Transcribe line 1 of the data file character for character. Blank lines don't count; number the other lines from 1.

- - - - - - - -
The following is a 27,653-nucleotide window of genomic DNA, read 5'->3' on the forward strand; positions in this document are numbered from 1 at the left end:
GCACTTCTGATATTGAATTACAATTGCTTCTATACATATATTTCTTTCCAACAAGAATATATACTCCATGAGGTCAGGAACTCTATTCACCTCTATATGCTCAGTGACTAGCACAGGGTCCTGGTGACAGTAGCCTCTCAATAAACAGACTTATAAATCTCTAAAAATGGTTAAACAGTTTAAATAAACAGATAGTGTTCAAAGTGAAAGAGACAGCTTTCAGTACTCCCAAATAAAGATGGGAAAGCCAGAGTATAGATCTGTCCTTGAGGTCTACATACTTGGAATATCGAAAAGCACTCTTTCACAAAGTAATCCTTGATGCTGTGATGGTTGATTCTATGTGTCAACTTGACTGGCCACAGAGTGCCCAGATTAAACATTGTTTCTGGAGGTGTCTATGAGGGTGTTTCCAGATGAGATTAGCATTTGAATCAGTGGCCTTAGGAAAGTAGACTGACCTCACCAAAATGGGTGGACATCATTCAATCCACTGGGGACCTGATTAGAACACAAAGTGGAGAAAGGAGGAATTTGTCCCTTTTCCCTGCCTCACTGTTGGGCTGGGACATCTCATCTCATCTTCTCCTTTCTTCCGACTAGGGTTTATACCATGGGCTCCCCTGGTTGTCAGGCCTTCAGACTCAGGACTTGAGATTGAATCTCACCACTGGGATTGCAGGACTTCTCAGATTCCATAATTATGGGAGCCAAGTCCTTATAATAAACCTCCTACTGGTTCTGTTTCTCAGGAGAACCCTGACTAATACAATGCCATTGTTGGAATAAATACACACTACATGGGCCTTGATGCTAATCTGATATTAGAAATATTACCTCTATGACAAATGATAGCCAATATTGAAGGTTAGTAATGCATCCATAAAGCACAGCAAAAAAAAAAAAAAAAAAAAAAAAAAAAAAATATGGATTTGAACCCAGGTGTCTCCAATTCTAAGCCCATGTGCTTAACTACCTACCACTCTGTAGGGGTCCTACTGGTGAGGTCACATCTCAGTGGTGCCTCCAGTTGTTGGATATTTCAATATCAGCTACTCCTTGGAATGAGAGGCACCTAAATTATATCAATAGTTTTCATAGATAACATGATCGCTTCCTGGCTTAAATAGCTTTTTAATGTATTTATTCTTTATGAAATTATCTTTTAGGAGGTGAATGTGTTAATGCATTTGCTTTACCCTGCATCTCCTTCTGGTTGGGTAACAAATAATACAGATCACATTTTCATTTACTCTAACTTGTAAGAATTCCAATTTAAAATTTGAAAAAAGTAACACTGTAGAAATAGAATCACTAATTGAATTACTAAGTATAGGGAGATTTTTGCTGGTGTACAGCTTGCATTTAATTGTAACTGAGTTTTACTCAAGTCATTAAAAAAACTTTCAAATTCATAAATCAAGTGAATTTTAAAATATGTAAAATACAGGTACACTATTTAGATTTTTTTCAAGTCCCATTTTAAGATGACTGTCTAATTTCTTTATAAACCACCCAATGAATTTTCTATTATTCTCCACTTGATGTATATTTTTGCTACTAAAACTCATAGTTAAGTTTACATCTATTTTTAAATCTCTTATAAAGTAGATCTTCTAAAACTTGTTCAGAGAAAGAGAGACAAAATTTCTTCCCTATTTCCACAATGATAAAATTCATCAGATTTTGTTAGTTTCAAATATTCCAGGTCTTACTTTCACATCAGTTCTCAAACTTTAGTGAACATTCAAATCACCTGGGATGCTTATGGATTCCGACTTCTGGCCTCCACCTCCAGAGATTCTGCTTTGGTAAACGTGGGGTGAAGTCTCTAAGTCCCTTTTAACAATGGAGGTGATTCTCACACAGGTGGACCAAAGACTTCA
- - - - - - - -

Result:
The following is a 27,653-nucleotide window of genomic DNA, read 5'->3' on the forward strand; positions in this document are numbered from 1 at the left end: